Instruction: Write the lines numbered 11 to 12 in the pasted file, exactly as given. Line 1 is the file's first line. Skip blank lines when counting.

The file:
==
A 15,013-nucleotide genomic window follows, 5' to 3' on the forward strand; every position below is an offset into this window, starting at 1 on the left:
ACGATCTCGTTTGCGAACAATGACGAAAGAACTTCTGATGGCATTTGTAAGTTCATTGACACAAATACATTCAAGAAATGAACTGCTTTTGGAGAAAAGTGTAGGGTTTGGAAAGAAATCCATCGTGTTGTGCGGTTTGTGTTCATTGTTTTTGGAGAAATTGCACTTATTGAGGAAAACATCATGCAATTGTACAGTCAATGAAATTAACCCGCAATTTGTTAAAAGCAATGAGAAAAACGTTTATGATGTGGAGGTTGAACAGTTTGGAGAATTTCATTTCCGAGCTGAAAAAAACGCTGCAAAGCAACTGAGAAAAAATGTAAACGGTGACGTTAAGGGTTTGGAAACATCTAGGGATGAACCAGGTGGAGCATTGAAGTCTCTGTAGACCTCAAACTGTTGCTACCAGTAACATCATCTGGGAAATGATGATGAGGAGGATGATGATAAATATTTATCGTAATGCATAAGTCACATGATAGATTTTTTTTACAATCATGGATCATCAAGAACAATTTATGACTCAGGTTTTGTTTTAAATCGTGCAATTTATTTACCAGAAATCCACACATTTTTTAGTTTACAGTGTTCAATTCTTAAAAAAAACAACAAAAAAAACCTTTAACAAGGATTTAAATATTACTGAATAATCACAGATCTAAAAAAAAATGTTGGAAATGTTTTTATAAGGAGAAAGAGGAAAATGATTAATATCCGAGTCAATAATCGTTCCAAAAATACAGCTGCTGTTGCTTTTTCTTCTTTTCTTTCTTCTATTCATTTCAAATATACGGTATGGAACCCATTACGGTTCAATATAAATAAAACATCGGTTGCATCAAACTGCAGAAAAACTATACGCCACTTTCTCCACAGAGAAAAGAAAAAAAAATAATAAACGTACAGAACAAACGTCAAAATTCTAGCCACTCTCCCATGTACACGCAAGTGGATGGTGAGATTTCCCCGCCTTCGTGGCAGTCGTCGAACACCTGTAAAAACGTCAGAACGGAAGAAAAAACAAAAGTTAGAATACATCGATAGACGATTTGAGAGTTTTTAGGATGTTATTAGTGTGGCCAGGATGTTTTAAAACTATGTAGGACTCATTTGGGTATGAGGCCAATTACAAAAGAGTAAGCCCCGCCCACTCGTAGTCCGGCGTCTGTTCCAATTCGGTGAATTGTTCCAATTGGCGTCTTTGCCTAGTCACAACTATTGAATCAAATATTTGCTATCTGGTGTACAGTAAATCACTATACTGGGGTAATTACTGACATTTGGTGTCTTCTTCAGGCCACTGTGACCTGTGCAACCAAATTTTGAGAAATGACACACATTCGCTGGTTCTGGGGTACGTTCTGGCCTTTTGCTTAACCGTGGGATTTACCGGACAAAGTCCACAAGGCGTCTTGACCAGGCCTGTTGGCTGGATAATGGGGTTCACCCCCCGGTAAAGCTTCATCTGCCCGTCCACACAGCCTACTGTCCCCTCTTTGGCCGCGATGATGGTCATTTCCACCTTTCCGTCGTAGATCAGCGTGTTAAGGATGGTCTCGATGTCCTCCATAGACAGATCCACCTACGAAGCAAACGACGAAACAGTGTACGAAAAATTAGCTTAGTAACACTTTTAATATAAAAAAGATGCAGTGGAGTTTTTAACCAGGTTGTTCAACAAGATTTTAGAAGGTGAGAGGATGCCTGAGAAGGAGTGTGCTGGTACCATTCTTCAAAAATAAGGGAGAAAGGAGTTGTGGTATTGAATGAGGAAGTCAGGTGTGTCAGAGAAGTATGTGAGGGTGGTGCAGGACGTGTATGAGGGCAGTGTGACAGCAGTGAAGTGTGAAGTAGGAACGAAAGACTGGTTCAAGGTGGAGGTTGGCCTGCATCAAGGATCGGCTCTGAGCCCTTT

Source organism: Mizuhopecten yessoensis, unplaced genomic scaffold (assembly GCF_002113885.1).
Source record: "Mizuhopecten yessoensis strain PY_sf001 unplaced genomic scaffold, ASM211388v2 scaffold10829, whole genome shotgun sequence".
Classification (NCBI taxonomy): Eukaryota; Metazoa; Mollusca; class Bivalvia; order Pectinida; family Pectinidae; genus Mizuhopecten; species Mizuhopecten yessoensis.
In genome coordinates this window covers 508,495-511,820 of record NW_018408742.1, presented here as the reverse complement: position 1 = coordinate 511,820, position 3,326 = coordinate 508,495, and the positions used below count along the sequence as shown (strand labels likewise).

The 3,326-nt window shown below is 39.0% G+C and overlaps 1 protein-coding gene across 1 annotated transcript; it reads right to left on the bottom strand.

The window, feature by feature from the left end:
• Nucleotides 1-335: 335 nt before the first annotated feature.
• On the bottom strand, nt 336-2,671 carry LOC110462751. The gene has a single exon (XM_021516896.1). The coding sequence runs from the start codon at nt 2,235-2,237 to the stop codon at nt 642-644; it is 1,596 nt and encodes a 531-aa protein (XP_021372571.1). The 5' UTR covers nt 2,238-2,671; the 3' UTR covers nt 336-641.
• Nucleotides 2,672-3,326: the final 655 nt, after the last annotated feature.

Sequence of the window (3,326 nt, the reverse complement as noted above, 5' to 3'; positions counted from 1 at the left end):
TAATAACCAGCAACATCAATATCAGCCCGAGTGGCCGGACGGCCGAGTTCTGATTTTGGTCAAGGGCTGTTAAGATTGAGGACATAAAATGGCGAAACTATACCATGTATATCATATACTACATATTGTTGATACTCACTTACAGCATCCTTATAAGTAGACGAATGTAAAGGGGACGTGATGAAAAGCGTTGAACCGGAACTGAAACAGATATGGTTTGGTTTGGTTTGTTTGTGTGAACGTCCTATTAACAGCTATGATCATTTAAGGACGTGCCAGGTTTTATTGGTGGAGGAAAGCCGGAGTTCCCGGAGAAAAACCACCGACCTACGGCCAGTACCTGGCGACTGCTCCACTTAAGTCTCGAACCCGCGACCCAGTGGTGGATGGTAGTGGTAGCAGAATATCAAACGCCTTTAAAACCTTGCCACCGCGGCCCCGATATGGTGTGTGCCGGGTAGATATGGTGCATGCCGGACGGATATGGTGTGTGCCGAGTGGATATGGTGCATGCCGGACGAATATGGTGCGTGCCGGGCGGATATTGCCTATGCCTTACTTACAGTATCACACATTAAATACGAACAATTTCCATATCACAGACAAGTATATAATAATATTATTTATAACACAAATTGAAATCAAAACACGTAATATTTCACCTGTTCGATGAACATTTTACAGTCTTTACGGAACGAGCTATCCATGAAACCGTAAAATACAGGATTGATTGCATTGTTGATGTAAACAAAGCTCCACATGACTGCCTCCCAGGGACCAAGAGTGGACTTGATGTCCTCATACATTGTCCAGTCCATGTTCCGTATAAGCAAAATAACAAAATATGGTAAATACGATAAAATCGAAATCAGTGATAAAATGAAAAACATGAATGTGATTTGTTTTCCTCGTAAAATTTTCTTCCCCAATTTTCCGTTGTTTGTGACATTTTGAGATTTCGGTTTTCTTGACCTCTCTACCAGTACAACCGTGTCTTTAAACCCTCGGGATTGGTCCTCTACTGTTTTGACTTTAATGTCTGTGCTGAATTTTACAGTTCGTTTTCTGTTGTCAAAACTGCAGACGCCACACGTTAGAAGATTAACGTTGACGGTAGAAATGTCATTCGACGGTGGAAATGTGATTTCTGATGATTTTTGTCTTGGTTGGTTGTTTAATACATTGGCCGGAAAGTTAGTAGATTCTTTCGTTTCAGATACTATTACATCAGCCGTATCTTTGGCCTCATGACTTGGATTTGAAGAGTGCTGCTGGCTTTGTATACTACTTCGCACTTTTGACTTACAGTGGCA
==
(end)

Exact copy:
• Nucleotides 2,672-3,326: the final 655 nt, after the last annotated feature.

Sequence of the window (3,326 nt, the reverse complement as noted above, 5' to 3'; positions counted from 1 at the left end):